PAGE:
To begin with, it was difficult for him to play regularly in the first team, although he made his debut aged 18. He had to compete with Guardiola for a slot, who was a legend by that time. He has talked about supporters booing him when he substituted Guardiola in games, for they played in the same position of the deep-lying playmaker. He thought of leaving the club, especially because Manchester United were interested in him.
The club, too, was considering offloading him in the early 2000s. In his book Barca, journalist Graham Hunter writes that the club’s managing-director had briefed at least one agent that the club was “open minded to the idea of selling Xavi – largely because he didn’t have ‘great marketing cachet’.”
“What eventually made the difference is that I’m as stubborn as a mule,” Xavi told Hunter. “I thought about going to United, but I dug my heels in. I said to myself, ‘I need to prove myself here.’ The lucky break for me came when Pep left. As a player, I needed him to go, but then I loved it when he came back to take over as manager.”
“A product of the La Masia system?” asks Hunter in his book. “Well there’s nothing shinier, prettier, more fashionable or sexy. But let’s not forget that system’s flaws and failures. Xavi was mistreated, almost sold, played in the wrong position and left brutally frustrated by a lack of standards, vision and direction at the club.”
Unlike Guardiola who was handpicked and coached by Johan Cruyff, Xavi had no one coach in his early years after breaking into the senior team at the club. Till 2003, managers played him in the same position as Guardiola, a slower player with a bias to the long pass.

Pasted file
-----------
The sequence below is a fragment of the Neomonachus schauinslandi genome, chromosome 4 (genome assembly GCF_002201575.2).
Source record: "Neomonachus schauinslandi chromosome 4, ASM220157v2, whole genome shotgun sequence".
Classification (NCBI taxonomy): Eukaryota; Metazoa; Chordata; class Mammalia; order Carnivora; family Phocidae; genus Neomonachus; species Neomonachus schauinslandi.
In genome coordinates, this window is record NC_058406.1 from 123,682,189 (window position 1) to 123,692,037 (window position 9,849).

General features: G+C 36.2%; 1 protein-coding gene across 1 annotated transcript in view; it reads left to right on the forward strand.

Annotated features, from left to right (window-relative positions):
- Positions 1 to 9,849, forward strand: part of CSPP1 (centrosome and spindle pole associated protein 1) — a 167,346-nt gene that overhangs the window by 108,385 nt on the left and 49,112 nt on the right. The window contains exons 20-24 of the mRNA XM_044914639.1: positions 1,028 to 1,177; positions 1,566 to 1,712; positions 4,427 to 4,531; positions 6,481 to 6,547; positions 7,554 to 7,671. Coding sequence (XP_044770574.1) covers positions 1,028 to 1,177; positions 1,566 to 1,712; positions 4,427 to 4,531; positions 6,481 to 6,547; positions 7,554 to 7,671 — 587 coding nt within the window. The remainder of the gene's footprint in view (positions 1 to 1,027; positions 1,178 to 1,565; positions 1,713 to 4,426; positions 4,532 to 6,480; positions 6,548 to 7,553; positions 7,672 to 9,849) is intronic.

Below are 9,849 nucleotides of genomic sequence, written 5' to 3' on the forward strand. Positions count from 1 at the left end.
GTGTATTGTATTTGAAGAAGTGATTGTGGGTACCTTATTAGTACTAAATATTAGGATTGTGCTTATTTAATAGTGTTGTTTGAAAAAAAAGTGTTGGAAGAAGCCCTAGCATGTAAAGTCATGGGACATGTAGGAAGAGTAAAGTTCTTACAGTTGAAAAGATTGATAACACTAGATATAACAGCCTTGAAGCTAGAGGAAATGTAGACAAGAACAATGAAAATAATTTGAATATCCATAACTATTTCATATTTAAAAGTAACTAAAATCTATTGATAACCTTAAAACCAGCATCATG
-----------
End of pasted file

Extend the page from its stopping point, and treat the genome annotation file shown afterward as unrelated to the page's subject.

Then Frank Rijkaard took over and convinced Xavi that he needed to change his position, play more centrally and deliver final-goal passes. That’s also the time that Ronaldinho, Edgar Davids and Deco joined Barcelona, which meant more competition in the midfield. Playing with them also sharpened Xavi as a player. So when Guardiola took over as manager in 2008 and purged the club of its stars, Xavi was at hand to take over the mantle of leadership.
Now 34 and clearly over the hill, there is talk that Xavi may finally leave the only club he has ever played for. Leave for the US or for Qatar, where has-been footballers go for some retirement funds. There are those who say Barcelona will absorb him into management, for he has all the signs of a great manager. He may still have a year or two of club football left in him, but it is most unlikely he will play for Spain after this World Cup. The Spanish national team is due an overhaul.
Me? I’ve had an enjoyable run of watching great football on TV for the past six years. The joy has permeated several spheres of my life. I’ve even been to Barcelona in 2012 and seen Xavi perform in the flesh at the Camp Nou.
On Monday night, I will sit in front of a TV with some friends and watch Spain’s last game, hoping to see Xavi in national colors one last time. Not like a fan or a consumer of sport as a form of entertainment. But as one of the innumerable people who have been touched by the idea of holding up one’s head and playing a pass.